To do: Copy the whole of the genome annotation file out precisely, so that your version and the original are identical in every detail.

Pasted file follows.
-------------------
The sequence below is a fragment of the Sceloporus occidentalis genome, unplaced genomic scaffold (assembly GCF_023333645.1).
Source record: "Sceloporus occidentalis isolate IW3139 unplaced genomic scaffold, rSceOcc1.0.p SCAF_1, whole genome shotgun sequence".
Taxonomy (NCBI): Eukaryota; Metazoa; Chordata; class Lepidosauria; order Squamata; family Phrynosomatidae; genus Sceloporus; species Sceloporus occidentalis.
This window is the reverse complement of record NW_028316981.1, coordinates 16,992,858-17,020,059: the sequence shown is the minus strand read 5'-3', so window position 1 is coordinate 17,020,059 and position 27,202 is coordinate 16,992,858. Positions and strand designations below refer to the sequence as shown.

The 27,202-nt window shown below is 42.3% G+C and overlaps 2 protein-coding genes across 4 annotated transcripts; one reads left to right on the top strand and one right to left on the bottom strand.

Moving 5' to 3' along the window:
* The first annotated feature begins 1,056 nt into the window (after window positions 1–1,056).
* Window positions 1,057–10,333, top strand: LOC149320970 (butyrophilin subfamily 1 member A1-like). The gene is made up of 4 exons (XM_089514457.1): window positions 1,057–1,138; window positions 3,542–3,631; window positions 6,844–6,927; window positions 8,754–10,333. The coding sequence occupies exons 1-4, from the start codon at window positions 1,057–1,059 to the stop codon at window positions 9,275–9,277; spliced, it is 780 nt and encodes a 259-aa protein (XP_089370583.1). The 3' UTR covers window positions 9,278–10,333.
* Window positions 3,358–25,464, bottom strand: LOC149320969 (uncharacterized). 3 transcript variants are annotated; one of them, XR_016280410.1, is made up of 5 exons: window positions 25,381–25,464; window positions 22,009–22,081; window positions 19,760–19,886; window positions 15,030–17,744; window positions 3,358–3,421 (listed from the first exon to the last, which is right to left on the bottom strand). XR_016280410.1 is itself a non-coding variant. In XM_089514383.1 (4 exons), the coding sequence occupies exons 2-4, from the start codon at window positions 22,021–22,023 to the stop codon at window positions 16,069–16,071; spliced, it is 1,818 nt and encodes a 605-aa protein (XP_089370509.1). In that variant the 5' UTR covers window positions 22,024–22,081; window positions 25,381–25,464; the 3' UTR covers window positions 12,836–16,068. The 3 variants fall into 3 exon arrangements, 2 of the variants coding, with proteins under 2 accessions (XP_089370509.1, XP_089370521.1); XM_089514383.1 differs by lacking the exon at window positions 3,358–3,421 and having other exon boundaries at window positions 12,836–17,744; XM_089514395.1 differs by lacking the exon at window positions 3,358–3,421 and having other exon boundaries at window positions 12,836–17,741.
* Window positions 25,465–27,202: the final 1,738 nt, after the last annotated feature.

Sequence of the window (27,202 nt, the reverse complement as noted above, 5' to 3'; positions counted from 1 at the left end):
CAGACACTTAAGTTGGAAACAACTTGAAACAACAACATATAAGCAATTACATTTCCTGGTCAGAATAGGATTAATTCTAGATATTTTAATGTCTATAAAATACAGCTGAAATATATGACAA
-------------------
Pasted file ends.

The sequence below is a fragment of the Sceloporus occidentalis genome, unplaced genomic scaffold (assembly GCF_023333645.1).
Source record: "Sceloporus occidentalis isolate IW3139 unplaced genomic scaffold, rSceOcc1.0.p SCAF_1, whole genome shotgun sequence".
Taxonomy (NCBI): Eukaryota; Metazoa; Chordata; class Lepidosauria; order Squamata; family Phrynosomatidae; genus Sceloporus; species Sceloporus occidentalis.
This window is the reverse complement of record NW_028316981.1, coordinates 16,992,858-17,020,059: the sequence shown is the minus strand read 5'-3', so window position 1 is coordinate 17,020,059 and position 27,202 is coordinate 16,992,858. Positions and strand designations below refer to the sequence as shown.

The 27,202-nt window shown below is 42.3% G+C and overlaps 2 protein-coding genes across 4 annotated transcripts; one reads left to right on the top strand and one right to left on the bottom strand.

Moving 5' to 3' along the window:
* The first annotated feature begins 1,056 nt into the window (after window positions 1–1,056).
* Window positions 1,057–10,333, top strand: LOC149320970 (butyrophilin subfamily 1 member A1-like). The gene is made up of 4 exons (XM_089514457.1): window positions 1,057–1,138; window positions 3,542–3,631; window positions 6,844–6,927; window positions 8,754–10,333. The coding sequence occupies exons 1-4, from the start codon at window positions 1,057–1,059 to the stop codon at window positions 9,275–9,277; spliced, it is 780 nt and encodes a 259-aa protein (XP_089370583.1). The 3' UTR covers window positions 9,278–10,333.
* Window positions 3,358–25,464, bottom strand: LOC149320969 (uncharacterized). 3 transcript variants are annotated; one of them, XR_016280410.1, is made up of 5 exons: window positions 25,381–25,464; window positions 22,009–22,081; window positions 19,760–19,886; window positions 15,030–17,744; window positions 3,358–3,421 (listed from the first exon to the last, which is right to left on the bottom strand). XR_016280410.1 is itself a non-coding variant. In XM_089514383.1 (4 exons), the coding sequence occupies exons 2-4, from the start codon at window positions 22,021–22,023 to the stop codon at window positions 16,069–16,071; spliced, it is 1,818 nt and encodes a 605-aa protein (XP_089370509.1). In that variant the 5' UTR covers window positions 22,024–22,081; window positions 25,381–25,464; the 3' UTR covers window positions 12,836–16,068. The 3 variants fall into 3 exon arrangements, 2 of the variants coding, with proteins under 2 accessions (XP_089370509.1, XP_089370521.1); XM_089514383.1 differs by lacking the exon at window positions 3,358–3,421 and having other exon boundaries at window positions 12,836–17,744; XM_089514395.1 differs by lacking the exon at window positions 3,358–3,421 and having other exon boundaries at window positions 12,836–17,741.
* Window positions 25,465–27,202: the final 1,738 nt, after the last annotated feature.

Sequence of the window (27,202 nt, the reverse complement as noted above, 5' to 3'; positions counted from 1 at the left end):
CAGACACTTAAGTTGGAAACAACTTGAAACAACAACATATAAGCAATTACATTTCCTGGTCAGAATAGGATTAATTCTAGATATTTTAATGTCTATAAAATACAGCTGAAATATATGACAA